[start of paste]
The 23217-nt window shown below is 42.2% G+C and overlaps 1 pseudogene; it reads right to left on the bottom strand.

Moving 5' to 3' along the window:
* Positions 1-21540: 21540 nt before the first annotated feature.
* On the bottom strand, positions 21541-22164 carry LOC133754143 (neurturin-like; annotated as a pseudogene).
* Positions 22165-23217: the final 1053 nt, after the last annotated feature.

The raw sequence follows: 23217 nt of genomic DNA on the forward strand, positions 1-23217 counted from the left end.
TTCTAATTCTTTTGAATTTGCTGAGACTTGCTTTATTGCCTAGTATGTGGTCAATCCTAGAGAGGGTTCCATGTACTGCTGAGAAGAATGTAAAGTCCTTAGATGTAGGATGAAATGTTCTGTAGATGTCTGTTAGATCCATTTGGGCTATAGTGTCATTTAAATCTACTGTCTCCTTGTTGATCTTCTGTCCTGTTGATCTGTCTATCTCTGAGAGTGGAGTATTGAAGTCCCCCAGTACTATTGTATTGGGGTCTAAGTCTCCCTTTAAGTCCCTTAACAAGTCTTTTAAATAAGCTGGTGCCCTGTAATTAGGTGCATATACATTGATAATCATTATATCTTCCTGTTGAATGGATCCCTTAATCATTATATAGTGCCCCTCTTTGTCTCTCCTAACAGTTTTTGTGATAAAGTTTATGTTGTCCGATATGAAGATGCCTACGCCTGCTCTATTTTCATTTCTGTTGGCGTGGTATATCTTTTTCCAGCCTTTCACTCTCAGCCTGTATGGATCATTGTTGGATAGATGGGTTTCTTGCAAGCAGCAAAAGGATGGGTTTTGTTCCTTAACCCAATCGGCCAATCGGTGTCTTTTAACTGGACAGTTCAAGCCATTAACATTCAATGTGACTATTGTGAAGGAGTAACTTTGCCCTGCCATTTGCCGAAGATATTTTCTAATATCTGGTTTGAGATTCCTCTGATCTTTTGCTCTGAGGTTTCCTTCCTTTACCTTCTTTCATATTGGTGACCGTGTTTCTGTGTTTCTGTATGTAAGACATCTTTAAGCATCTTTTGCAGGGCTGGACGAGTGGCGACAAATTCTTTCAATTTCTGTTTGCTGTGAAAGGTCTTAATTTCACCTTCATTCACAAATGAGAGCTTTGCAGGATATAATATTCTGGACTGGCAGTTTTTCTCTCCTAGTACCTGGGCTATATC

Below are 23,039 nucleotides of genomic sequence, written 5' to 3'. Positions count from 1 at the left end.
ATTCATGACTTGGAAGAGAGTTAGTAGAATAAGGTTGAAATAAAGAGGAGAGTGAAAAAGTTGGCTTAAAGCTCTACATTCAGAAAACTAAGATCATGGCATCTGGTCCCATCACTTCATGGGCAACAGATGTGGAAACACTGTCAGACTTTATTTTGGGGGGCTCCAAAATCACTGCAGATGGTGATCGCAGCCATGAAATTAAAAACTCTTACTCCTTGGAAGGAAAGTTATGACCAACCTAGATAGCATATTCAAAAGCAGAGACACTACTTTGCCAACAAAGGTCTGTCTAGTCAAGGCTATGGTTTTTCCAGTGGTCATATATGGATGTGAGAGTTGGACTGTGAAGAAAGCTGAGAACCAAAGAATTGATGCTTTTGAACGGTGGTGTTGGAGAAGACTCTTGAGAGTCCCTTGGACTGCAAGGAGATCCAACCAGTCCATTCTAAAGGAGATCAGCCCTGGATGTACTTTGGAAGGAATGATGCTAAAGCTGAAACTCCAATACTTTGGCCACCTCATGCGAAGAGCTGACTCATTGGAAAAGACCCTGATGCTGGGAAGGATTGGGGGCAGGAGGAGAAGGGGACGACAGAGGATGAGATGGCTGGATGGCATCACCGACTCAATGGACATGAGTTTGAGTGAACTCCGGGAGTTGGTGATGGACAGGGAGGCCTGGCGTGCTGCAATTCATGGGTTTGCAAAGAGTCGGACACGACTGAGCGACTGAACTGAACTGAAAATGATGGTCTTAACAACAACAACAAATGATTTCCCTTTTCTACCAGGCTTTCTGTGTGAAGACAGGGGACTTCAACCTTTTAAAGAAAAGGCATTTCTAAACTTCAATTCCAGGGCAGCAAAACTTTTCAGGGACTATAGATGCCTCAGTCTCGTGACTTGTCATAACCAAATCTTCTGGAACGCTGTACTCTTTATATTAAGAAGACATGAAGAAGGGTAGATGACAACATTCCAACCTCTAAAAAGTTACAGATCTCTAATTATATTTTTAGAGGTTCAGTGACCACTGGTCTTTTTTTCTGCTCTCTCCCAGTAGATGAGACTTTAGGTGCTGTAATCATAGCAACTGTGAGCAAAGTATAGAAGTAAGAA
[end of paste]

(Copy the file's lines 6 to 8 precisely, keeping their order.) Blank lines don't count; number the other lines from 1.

The raw sequence follows: 23217 nt of genomic DNA on the forward strand, positions 1-23217 counted from the left end.
TTCTAATTCTTTTGAATTTGCTGAGACTTGCTTTATTGCCTAGTATGTGGTCAATCCTAGAGAGGGTTCCATGTACTGCTGAGAAGAATGTAAAGTCCTTAGATGTAGGATGAAATGTTCTGTAGATGTCTGTTAGATCCATTTGGGCTATAGTGTCATTTAAATCTACTGTCTCCTTGTTGATCTTCTGTCCTGTTGATCTGTCTATCTCTGAGAGTGGAGTATTGAAGTCCCCCAGTACTATTGTATTGGGGTCTAAGTCTCCCTTTAAGTCCCTTAACAAGTCTTTTAAATAAGCTGGTGCCCTGTAATTAGGTGCATATACATTGATAATCATTATATCTTCCTGTTGAATGGATCCCTTAATCATTATATAGTGCCCCTCTTTGTCTCTCCTAACAGTTTTTGTGATAAAGTTTATGTTGTCCGATATGAAGATGCCTACGCCTGCTCTATTTTCATTTCTGTTGGCGTGGTATATCTTTTTCCAGCCTTTCACTCTCAGCCTGTATGGATCATTGTTGGATAGATGGGTTTCTTGCAAGCAGCAAAAGGATGGGTTTTGTTCCTTAACCCAATCGGCCAATCGGTGTCTTTTAACTGGACAGTTCAAGCCATTAACATTCAATGTGACTATTGTGAAGGAGTAACTTTGCCCTGCCATTTGCCGAAGATATTTTCTAATATCTGGTTTGAGATTCCTCTGATCTTTTGCTCTGAGGTTTCCTTCCTTTACCTTCTTTCATATTGGTGACCGTGTTTCTGTGTTTCTGTATGTAAGACATCTTTAAGCATCTTTTGCAGGGCTGGACGAGTGGCGACAAATTCTTTCAATTTCTGTTTGCTGTGAAAGGTCTTAATTTCACCTTCATTCACAAATGAGAGCTTTGCAGGATATAATATTCTGGACTGGCAGTTTTTCTCTCCTAGTACCTGGGCTATATC

Below are 23,039 nucleotides of genomic sequence, written 5' to 3'. Positions count from 1 at the left end.